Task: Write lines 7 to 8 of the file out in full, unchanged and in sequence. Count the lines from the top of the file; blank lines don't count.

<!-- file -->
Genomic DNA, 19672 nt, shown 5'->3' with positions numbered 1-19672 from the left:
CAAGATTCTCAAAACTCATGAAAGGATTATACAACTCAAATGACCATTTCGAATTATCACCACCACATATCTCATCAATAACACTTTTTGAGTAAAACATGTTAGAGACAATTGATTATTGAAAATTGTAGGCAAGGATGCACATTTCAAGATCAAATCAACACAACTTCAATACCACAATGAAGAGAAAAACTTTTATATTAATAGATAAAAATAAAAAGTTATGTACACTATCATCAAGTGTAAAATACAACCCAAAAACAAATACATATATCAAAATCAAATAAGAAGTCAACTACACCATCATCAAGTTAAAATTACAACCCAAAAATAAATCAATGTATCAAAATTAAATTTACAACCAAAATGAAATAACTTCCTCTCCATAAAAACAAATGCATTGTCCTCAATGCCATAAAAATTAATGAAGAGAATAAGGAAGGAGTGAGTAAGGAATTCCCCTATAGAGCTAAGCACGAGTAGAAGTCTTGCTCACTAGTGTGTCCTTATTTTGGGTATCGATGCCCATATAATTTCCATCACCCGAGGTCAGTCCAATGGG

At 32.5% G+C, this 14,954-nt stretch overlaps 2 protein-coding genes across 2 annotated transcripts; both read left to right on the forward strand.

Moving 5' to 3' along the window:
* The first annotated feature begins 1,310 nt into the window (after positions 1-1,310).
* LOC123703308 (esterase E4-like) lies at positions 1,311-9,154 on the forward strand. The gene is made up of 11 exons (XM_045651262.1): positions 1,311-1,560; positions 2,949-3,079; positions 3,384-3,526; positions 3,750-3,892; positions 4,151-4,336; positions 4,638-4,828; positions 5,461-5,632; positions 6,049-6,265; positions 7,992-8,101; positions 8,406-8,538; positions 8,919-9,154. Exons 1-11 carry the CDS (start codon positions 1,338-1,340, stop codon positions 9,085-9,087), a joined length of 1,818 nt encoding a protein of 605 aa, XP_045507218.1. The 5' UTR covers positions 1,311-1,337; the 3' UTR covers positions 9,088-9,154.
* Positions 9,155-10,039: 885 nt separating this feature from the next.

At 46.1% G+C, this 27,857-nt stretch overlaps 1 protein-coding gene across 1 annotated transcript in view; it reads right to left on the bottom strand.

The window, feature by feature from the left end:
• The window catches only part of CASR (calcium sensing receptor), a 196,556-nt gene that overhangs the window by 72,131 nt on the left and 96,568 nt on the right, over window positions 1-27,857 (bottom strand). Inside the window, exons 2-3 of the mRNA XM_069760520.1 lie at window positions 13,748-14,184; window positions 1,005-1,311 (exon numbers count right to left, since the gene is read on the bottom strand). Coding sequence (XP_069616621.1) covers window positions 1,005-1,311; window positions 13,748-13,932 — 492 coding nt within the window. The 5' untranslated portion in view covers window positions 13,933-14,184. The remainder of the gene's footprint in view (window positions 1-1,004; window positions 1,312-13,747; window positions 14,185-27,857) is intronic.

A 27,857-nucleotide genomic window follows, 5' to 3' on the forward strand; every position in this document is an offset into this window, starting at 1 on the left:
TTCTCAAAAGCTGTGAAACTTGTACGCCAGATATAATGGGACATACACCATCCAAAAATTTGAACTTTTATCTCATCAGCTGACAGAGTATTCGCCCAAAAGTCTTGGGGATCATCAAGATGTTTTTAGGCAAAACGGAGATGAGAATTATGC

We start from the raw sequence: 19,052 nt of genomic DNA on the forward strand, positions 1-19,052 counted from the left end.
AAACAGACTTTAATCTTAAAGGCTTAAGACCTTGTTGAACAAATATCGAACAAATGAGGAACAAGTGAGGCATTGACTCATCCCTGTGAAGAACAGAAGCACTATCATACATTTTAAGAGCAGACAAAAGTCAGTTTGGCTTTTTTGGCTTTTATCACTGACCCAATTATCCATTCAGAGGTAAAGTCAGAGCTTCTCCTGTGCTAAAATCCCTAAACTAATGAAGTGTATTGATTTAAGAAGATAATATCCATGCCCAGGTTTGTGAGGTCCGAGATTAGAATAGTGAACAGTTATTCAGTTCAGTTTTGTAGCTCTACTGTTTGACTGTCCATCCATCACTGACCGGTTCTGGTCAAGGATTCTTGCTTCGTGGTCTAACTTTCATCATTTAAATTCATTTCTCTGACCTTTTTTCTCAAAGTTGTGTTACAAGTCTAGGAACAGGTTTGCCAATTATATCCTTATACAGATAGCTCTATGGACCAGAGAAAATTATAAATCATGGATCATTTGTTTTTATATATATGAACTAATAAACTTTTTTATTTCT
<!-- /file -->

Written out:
* Positions 9,155-10,039: 885 nt separating this feature from the next.

At 46.1% G+C, this 27,857-nt stretch overlaps 1 protein-coding gene across 1 annotated transcript in view; it reads right to left on the bottom strand.